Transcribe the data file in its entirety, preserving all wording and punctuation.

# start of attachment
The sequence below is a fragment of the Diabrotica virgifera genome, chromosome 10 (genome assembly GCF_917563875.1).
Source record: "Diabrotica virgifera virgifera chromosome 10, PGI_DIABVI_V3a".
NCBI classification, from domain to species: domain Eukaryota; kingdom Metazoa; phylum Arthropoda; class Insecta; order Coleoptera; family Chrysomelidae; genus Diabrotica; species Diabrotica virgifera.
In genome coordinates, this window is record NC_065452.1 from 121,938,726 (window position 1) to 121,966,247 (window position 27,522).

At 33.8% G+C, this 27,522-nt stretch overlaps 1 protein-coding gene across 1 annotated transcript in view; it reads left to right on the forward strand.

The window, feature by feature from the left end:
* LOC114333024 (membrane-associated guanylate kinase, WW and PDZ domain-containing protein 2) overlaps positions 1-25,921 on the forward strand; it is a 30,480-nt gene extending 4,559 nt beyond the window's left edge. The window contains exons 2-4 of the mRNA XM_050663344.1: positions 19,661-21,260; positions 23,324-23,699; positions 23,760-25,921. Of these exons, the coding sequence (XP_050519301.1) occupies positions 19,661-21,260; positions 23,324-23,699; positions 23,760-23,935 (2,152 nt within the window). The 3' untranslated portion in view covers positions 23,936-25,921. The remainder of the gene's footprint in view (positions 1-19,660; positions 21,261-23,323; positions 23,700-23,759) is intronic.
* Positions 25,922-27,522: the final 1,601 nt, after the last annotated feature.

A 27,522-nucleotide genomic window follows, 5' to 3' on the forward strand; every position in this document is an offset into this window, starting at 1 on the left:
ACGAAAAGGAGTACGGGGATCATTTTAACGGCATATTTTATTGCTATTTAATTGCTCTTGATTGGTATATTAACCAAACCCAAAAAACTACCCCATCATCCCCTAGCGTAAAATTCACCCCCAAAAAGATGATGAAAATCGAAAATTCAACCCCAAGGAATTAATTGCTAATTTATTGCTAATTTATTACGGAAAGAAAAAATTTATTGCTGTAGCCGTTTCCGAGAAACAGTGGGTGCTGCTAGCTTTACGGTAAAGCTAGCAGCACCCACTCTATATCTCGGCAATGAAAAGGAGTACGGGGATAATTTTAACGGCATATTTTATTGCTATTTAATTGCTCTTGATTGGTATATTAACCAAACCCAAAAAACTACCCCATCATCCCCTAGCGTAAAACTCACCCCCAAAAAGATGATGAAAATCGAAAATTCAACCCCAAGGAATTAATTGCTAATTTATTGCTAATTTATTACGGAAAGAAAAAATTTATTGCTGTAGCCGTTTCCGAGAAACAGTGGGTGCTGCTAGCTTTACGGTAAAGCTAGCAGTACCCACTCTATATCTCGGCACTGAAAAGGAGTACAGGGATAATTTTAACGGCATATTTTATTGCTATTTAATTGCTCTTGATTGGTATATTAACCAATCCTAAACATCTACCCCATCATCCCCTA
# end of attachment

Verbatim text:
The sequence below is a fragment of the Diabrotica virgifera genome, chromosome 10 (genome assembly GCF_917563875.1).
Source record: "Diabrotica virgifera virgifera chromosome 10, PGI_DIABVI_V3a".
NCBI classification, from domain to species: domain Eukaryota; kingdom Metazoa; phylum Arthropoda; class Insecta; order Coleoptera; family Chrysomelidae; genus Diabrotica; species Diabrotica virgifera.
In genome coordinates, this window is record NC_065452.1 from 121,938,726 (window position 1) to 121,966,247 (window position 27,522).

At 33.8% G+C, this 27,522-nt stretch overlaps 1 protein-coding gene across 1 annotated transcript in view; it reads left to right on the forward strand.

The window, feature by feature from the left end:
* LOC114333024 (membrane-associated guanylate kinase, WW and PDZ domain-containing protein 2) overlaps positions 1-25,921 on the forward strand; it is a 30,480-nt gene extending 4,559 nt beyond the window's left edge. The window contains exons 2-4 of the mRNA XM_050663344.1: positions 19,661-21,260; positions 23,324-23,699; positions 23,760-25,921. Of these exons, the coding sequence (XP_050519301.1) occupies positions 19,661-21,260; positions 23,324-23,699; positions 23,760-23,935 (2,152 nt within the window). The 3' untranslated portion in view covers positions 23,936-25,921. The remainder of the gene's footprint in view (positions 1-19,660; positions 21,261-23,323; positions 23,700-23,759) is intronic.
* Positions 25,922-27,522: the final 1,601 nt, after the last annotated feature.

A 27,522-nucleotide genomic window follows, 5' to 3' on the forward strand; every position in this document is an offset into this window, starting at 1 on the left:
ACGAAAAGGAGTACGGGGATCATTTTAACGGCATATTTTATTGCTATTTAATTGCTCTTGATTGGTATATTAACCAAACCCAAAAAACTACCCCATCATCCCCTAGCGTAAAATTCACCCCCAAAAAGATGATGAAAATCGAAAATTCAACCCCAAGGAATTAATTGCTAATTTATTGCTAATTTATTACGGAAAGAAAAAATTTATTGCTGTAGCCGTTTCCGAGAAACAGTGGGTGCTGCTAGCTTTACGGTAAAGCTAGCAGCACCCACTCTATATCTCGGCAATGAAAAGGAGTACGGGGATAATTTTAACGGCATATTTTATTGCTATTTAATTGCTCTTGATTGGTATATTAACCAAACCCAAAAAACTACCCCATCATCCCCTAGCGTAAAACTCACCCCCAAAAAGATGATGAAAATCGAAAATTCAACCCCAAGGAATTAATTGCTAATTTATTGCTAATTTATTACGGAAAGAAAAAATTTATTGCTGTAGCCGTTTCCGAGAAACAGTGGGTGCTGCTAGCTTTACGGTAAAGCTAGCAGTACCCACTCTATATCTCGGCACTGAAAAGGAGTACAGGGATAATTTTAACGGCATATTTTATTGCTATTTAATTGCTCTTGATTGGTATATTAACCAATCCTAAACATCTACCCCATCATCCCCTA